4. Kaddour Hadri, 1999. "Testing For Stationarity In Heterogeneous Panel Data," Research Papers 1999_04, University of Liverpool Management School.
    5. Robert C. Feenstra & Zhiyuan Li & Miaojie Yu, 2014. "Exports and Credit Constraints under Incomplete Information: Theory and Evidence from China," The Review of Economics and Statistics, MIT Press, vol. 96(3), pages 729-744, October.
    6. Bhargava, Alok, 1986. "On the Theory of Testing for Unit Roots in Observed Time Series," Review of Economic Studies, Wiley Blackwell, vol. 53(3), pages 369-84, July.
    7. Doms, Mark & Dunne, Timothy & Troske, Kenneth R, 1997. "Workers, Wages, and Technology," The Quarterly Journal of Economics, MIT Press, vol. 112(1), pages 253-90, February.
    8. Stevenson, Rodney, 1980. "Measuring Technological Bias," American Economic Review, American Economic Association, vol. 70(1), pages 162-73, March.
    9. Devesh Raval, 2011. "Beyond Cobb-Douglas: Estimation of a CES Production Function with Factor Augmenting Technology," Working Papers 11-05, Center for Economic Studies, U.S. Census Bureau.
    10. Antràs Pol, 2004. "Is the U.S. Aggregate Production Function Cobb-Douglas? New Estimates of the Elasticity of Substitution," The B.E. Journal of Macroeconomics, De Gruyter, vol. 4(1), pages 1-36, April.
    11. Qu Feng & William C. Horrace, 2010. "Alternative Technical Efficiency Measures: Skew, Bias, and Scale," Center for Policy Research Working Papers 121, Center for Policy Research, Maxwell School, Syracuse University.
    12. James Levinsohn & Amil Petrin, 2003. "Estimating Production Functions Using Inputs to Control for Unobservables," Review of Economic Studies, Oxford University Press, vol. 70(2), pages 317-341.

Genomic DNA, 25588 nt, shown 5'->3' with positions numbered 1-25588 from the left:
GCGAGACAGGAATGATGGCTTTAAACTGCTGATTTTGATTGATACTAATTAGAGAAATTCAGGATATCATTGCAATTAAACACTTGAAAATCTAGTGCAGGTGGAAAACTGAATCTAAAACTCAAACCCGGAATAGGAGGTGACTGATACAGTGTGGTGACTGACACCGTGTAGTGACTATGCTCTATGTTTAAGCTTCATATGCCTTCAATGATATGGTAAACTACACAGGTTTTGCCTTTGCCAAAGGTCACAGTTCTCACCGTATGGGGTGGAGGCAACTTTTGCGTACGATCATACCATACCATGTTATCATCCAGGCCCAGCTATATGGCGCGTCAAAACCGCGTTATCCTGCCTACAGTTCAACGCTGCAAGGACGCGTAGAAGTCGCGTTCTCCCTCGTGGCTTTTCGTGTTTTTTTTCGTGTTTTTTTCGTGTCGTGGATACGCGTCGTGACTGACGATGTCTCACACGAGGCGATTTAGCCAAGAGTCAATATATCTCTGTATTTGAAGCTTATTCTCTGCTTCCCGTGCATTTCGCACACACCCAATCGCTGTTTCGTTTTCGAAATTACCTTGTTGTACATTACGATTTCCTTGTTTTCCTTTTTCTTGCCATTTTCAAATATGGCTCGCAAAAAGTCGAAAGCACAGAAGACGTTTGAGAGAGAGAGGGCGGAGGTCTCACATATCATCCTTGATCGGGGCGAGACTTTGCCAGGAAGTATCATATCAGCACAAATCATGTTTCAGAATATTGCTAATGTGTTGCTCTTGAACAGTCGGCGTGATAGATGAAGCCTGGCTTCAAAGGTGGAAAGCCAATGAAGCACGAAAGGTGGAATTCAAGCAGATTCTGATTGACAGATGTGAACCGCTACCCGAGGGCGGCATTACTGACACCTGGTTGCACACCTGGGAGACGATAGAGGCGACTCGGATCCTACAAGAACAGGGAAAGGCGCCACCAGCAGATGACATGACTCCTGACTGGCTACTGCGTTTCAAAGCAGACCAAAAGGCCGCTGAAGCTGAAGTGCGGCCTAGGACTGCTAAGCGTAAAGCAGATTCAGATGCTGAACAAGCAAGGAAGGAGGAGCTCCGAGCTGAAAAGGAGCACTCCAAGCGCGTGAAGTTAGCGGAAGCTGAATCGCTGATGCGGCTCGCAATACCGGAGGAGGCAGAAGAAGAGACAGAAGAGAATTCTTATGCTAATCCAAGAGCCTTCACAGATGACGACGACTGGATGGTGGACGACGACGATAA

13. Rainer Klump & Peter McAdam & Alpo Willman, 2007. "Factor Substitution and Factor-Augmenting Technical Progress in the United States: A Normalized Supply-Side System Approach," The Review of Economics and Statistics, MIT Press, vol. 89(1), pages 183-192, February.
    Full references (including those not matched with items on IDEAS)

    This item is not listed on Wikipedia, on a reading list or among the top items on IDEAS.

    When requesting a correction, please mention this item's handle: RePEc:ags:aaea13:150225. See general information about how to correct material in RePEc.

    For technical questions regarding this item, or to correct its authors, title, abstract, bibliographic or download information, contact: (AgEcon Search)

    If you have authored this item and are not yet registered with RePEc, we encourage you to do it here. This allows to link your profile to this item. It also allows you to accept potential citations to this item that we are uncertain about.

    If references are entirely missing, you can add them using this form.

    If the full references list an item that is present in RePEc, but the system did not link to it, you can help with this form.

    If you know of missing items citing this one, you can help us creating those links by adding the relevant references in the same way as above, for each refering item. If you are a registered author of this item, you may also want to check the "citations" tab in your profile, as there may be some citations waiting for confirmation.

    Please note that corrections may take a couple of weeks to filter through the various RePEc services.

    This information is provided to you by IDEAS at the Research Division of the Federal Reserve Bank of St. Louis using RePEc data.